Differences between B2B and B2C Markets
B2B markets entail transactions that involve businesses whereby both the seller and buyer are business owners. In this market environment products being derived are not sold to end users. Buyers tend to buy the products in large quantities and later on sell to their desired consumers. B2C markets on the other hand, involve transactions between a business and the end consumers. Local stores that operate on a retail basis are good examples. Although both businesses target people, there are some fundamental differences that emanate from them. To some point, the marketing strategies involved are similar but some aspects of the stakeholders involved tend to differ.
Among the major differences between the two types of business is the size of the market involved. B2B markets are generally small and vertical in nature. There are specifications on the niche to get involved with. An organization does not only operate with any other business without having to fulfill the niche specification requirement. The market is characterized by few sales prospects entailing some thousands. Going to a higher scale the market will entail 100,000. B2C markets on the other hand are large with a million of sales prospects. The market can either be vertical or horizontal (Lilien & Grewal, 2012).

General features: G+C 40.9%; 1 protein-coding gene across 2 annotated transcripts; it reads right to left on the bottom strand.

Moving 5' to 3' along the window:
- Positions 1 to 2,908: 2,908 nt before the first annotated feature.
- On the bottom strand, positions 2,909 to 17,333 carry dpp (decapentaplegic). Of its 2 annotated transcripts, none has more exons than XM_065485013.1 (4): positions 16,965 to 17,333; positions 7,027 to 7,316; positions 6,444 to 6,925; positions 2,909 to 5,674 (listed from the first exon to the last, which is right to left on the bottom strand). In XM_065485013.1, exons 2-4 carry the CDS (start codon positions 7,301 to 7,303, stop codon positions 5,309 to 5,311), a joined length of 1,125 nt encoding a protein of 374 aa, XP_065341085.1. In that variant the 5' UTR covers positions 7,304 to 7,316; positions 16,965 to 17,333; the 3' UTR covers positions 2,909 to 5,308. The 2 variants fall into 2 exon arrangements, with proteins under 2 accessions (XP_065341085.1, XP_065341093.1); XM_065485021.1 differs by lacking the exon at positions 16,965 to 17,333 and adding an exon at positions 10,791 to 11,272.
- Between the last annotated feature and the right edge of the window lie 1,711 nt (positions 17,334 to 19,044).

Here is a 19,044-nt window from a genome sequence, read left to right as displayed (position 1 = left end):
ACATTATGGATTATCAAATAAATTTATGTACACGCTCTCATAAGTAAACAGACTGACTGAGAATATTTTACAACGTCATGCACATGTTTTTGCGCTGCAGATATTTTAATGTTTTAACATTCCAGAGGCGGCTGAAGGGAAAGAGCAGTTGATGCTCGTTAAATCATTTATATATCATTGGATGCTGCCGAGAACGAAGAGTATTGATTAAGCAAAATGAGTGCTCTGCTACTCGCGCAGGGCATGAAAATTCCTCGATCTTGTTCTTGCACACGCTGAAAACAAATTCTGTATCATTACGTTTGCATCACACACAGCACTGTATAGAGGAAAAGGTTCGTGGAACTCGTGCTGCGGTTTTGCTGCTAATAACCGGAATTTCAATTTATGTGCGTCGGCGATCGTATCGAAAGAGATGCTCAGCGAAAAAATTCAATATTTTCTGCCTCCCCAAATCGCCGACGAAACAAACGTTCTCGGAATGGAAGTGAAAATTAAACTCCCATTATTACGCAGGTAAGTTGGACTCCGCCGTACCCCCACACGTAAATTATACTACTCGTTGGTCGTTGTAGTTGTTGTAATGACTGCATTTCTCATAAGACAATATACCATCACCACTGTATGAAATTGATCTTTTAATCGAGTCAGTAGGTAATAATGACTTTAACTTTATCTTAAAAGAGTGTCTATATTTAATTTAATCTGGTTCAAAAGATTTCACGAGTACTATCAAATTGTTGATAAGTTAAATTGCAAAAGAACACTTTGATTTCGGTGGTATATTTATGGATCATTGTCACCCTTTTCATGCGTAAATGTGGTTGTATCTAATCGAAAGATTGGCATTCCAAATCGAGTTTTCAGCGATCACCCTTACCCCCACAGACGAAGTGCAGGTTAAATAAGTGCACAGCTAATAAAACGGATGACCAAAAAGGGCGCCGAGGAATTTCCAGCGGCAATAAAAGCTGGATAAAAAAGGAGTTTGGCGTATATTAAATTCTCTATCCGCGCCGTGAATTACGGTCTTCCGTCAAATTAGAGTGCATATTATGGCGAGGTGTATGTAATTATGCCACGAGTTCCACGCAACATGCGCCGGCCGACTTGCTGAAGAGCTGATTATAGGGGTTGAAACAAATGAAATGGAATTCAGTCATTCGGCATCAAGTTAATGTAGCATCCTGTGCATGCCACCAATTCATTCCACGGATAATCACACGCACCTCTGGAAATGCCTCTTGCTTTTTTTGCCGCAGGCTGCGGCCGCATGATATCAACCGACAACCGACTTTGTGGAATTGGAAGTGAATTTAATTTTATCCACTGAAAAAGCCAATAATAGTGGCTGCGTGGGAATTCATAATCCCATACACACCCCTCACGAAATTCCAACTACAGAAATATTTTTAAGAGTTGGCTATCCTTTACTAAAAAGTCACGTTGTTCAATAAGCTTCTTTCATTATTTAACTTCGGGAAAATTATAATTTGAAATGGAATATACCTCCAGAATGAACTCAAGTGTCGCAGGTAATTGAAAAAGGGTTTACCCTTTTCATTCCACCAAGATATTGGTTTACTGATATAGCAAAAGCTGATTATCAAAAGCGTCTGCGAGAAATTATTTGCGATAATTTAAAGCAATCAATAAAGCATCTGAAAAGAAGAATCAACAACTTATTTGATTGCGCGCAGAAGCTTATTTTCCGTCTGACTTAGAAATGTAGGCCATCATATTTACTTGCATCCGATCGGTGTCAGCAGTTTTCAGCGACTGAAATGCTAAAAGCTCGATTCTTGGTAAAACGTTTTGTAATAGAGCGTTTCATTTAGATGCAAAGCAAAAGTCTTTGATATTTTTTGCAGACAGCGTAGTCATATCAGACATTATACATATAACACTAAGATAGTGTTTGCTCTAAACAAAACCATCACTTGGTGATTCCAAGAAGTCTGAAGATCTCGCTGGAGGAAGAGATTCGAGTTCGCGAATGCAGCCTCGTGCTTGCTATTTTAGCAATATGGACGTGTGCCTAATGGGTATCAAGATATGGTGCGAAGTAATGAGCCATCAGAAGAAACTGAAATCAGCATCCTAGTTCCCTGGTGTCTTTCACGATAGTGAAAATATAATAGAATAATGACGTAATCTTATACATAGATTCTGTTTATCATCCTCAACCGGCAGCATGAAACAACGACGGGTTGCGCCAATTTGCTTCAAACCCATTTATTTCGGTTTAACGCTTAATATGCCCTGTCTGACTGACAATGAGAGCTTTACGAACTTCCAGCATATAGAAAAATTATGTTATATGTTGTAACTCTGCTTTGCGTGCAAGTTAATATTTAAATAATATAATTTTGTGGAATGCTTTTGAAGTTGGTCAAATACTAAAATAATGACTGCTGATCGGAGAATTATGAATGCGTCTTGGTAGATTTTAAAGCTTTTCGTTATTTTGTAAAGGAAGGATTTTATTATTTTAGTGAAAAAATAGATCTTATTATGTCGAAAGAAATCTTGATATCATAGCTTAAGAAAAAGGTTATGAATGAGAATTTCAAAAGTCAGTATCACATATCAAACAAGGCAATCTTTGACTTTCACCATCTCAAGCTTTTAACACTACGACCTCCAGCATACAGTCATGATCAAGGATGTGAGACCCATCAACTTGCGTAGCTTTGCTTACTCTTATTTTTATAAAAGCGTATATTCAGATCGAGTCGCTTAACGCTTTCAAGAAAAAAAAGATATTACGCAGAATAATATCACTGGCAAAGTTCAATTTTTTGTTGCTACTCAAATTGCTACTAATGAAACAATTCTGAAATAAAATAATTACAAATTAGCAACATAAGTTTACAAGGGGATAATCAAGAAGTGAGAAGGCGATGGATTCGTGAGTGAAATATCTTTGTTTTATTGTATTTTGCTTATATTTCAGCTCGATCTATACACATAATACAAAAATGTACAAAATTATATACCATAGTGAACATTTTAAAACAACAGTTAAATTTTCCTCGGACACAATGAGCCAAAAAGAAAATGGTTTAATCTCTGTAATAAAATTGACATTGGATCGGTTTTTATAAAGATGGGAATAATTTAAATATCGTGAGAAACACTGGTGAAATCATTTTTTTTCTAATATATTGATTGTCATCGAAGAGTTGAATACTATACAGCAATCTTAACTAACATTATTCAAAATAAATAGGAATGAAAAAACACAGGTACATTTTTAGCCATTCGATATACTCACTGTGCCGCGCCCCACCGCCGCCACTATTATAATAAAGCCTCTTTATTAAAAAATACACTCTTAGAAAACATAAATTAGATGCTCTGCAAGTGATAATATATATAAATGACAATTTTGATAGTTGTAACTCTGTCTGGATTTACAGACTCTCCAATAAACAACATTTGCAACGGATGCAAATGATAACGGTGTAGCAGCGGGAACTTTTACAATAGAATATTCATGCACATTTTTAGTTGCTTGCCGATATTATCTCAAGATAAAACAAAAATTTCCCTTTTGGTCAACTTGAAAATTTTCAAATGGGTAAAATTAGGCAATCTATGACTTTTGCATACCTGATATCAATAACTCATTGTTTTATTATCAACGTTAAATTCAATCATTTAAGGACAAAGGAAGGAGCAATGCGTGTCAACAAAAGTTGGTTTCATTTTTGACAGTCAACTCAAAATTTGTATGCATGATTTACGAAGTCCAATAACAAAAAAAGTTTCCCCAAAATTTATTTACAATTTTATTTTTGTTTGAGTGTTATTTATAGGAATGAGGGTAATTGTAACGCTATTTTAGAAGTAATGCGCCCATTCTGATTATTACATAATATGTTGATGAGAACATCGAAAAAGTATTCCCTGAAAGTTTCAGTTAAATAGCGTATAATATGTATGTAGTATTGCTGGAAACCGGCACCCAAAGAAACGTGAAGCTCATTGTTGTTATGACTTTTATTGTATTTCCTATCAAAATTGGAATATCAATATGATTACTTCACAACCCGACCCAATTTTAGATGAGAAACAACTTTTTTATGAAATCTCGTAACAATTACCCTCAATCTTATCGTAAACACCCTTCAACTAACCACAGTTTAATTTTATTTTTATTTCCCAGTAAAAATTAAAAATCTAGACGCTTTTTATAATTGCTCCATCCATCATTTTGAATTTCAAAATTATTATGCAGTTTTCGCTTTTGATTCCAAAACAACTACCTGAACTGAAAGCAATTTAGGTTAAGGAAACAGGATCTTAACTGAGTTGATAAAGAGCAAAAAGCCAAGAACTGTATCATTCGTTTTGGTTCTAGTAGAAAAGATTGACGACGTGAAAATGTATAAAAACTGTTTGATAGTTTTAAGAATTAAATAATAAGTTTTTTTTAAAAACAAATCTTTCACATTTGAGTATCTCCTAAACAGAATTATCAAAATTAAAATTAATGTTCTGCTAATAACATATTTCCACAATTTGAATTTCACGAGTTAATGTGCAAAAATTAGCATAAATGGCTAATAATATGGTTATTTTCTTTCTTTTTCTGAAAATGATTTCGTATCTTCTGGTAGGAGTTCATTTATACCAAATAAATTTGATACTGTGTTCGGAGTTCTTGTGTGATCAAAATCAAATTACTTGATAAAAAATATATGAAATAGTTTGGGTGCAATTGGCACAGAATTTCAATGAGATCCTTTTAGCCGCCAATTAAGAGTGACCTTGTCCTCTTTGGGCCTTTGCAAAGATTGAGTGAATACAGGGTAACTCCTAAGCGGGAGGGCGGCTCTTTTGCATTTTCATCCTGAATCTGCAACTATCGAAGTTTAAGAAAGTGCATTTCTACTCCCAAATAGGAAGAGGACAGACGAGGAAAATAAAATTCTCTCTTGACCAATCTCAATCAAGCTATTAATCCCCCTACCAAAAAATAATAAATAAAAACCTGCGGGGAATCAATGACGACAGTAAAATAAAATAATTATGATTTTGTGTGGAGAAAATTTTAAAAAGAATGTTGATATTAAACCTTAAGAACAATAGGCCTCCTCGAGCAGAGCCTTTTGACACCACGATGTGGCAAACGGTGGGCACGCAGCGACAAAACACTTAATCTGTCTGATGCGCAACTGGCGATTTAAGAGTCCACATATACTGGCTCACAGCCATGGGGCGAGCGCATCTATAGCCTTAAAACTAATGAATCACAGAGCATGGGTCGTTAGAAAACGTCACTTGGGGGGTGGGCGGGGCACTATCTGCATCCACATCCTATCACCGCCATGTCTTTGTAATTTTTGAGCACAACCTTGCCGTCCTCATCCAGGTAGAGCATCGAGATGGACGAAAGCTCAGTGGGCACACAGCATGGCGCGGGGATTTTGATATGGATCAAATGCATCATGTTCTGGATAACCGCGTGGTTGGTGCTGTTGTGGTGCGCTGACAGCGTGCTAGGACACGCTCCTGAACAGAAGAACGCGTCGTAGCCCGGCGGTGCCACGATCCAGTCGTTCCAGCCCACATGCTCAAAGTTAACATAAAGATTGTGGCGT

Another difference between the two markets emanates from the driving forces. The main forces involved here are professionalism and emotions. On most occasions, B2C purchases are triggered by emotion and other basic human needs like shelter, sustenance and comfort. It goes to the extent where even the basic needs are influenced by general belief systems and emotions (Fletcher & Bell, 2004). This means that the purchasing habits are influenced by brand identity and essence of satisfaction and security derived. An organization’s reputation might affect the consumption prospect. Such aspects have prompted many B2C organizations to practice social responsibility as a way of enticing consumers. On the other hand, purchases in B2B are triggered by aspects such as budgets, goals and vendor relationships. There is less emotion involved with the vendor relationships, but they are not driven by personal satisfaction and security. Most of the relationships are based on trust bearing in mind that the vendors will help the organization in attaining its objectives and goals.